2. Easy to navigate - Viewers should be able to quickly and easily find links to the content they came to see. They shouldn't have to hunt around for information. Be organized with your content and make it simple to click from one page to another.
3. Consistent - Maintain consistency in style, content, and navigation throughout your site, to make the most effective professional impression.
There are several basic pages your website should have:
1. About Me - who you are, why you write, etc. This is your reader's chance to get to know you better, beyond a book jacket blurb.
2. Books/Works - It wouldn't be an author website if it didn't talk about your book! Make it easy for the viewer to find a place to purchase your book, as well. Any exclusive content (quizzes about the book, related short stories, posts about the writing process, etc) makes your site that much more interesting and valuable to the viewer.
3. Contact Information - One of the main reasons viewers will come to your site is to find out how to contact you directly. Provide links to your other online profiles like Twitter, Facebook, and Goodreads, and maybe even drop in a contact form through which they can message you right from the website.
Other pages you might consider adding:
1. Appearances - Let readers know when and where they can meet you, whether it's in person or online for a blog tour or webchat
2. News - What's the latest development in your book's journey? (Probably not updates on your kid's potty training or what you think of the last episode of the Bachelor. Keep it focused and professional.)
3. Resources - What are some books or sites which helped you on your writing journey? These are great things to have on your site. Maybe add a list of websites related to your book. Be creative!
4. Guestbook or Comments - Enabling viewers to leave a comment is a great way to let them interact with your site.
5. Widgets - These are third-party applications that add interesting and interactive content, such as quizzes, Twitter feeds, Goodreads reviews... There are hundreds of widgets on the web, and Wix even lets you use HTML-based ones on your site.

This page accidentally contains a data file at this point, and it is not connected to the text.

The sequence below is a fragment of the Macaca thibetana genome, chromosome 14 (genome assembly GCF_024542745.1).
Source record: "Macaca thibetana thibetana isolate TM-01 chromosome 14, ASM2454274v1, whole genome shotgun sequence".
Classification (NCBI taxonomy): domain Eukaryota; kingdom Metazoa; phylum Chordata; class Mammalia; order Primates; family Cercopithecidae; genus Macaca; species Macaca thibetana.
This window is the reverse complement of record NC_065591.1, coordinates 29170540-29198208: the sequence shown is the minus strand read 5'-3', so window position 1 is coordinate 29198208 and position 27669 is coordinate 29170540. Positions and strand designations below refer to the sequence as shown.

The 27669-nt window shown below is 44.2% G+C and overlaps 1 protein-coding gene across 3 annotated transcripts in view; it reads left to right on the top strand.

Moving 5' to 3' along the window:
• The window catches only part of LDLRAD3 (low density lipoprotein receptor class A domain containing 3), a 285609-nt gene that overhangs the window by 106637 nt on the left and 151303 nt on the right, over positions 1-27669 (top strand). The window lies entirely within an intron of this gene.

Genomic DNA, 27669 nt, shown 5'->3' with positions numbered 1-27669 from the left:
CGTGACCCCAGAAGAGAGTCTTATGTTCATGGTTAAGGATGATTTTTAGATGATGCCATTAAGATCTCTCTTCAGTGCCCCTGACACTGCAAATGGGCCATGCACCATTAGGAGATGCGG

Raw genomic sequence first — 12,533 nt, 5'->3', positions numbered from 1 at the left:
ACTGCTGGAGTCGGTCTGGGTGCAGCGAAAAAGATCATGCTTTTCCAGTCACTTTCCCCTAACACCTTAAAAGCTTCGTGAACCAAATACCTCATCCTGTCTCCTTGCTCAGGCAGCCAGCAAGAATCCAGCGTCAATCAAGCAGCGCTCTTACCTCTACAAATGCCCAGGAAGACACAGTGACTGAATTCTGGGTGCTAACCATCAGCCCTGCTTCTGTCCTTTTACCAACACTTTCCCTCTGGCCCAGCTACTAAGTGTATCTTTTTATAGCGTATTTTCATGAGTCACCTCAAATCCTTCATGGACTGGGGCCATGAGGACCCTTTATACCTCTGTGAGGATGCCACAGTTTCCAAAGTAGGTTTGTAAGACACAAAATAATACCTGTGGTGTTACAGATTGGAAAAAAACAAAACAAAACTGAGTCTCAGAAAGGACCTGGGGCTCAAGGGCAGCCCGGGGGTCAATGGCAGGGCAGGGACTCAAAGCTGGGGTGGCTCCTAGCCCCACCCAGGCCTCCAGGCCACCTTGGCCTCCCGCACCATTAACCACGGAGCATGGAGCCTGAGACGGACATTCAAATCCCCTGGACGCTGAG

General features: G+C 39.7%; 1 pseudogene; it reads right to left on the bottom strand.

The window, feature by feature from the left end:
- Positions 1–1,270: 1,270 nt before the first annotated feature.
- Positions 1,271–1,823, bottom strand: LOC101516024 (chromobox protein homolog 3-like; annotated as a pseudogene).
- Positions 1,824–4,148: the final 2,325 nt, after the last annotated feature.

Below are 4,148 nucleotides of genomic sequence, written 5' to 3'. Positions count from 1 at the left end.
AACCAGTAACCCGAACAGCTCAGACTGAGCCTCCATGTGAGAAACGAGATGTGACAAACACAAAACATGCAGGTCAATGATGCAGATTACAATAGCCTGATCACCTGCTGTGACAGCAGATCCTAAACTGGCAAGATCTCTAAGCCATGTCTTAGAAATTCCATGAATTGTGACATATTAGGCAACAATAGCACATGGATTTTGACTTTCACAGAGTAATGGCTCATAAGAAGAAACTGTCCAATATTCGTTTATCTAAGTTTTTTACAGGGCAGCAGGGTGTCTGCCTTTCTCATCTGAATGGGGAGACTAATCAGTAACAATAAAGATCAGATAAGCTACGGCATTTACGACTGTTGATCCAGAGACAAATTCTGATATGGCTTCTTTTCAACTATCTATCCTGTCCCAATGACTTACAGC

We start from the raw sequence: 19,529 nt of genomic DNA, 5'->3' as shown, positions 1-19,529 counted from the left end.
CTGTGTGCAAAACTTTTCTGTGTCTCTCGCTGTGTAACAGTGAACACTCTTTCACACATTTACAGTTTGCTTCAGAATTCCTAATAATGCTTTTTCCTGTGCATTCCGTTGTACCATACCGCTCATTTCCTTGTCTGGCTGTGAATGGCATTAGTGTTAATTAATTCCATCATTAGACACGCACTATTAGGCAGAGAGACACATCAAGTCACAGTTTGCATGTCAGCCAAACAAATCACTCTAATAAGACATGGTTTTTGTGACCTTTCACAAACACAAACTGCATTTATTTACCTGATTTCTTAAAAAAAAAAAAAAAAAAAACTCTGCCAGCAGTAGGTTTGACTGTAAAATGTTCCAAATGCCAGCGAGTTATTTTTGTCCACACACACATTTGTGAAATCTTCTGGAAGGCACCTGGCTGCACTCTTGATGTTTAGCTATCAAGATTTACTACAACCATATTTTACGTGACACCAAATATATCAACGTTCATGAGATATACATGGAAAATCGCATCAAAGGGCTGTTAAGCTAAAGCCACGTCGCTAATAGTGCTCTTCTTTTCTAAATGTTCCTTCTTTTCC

6. Book trailer - Your website is the perfect place to show off your awesome book trailer, author interview, or other book-related vids!
8. Photos - Have photos from your signings? What about photos of your readers with the book? Consider adding a gallery to your website.
I'm touching on this again because it is just. that. important. You don't want people coming to your website and thinking you look like an amateur--even if you are, when it comes to building sites. You want to look clean, accomplished, and competent. Your website is one of the most public expressions of who you are. You probably wouldn't show up to a book signing in sweatpants and overlarge flip-flops (or maybe you would; maybe that's your thing--I don't know, but still...) so don't show up online looking anything less than a pro. Even if you're not published yet, it makes a HUGE difference to viewers--or maybe agents and editors interesting in your work--if you come across as a competent and professional individual. Even if this is your first ever website, it doesn't take much to look like a pro. Often the best way to achieve professionalism is through simplicity--something I have personally never been good at. I love decorating the snot out of my website, as you can probably tell, but I do so at the risk of looking gaudy; it's a delicate balance, and if you're not sure you can pull off the fancy graphics, stick with simple. It pretty much always works. Oh, and keep your site updated. Seriously. There's nothing more aggravating than a website that hasn't been touched by the author in months. Don't get lazy--your website needs constant attention. Feed it. It is your pet.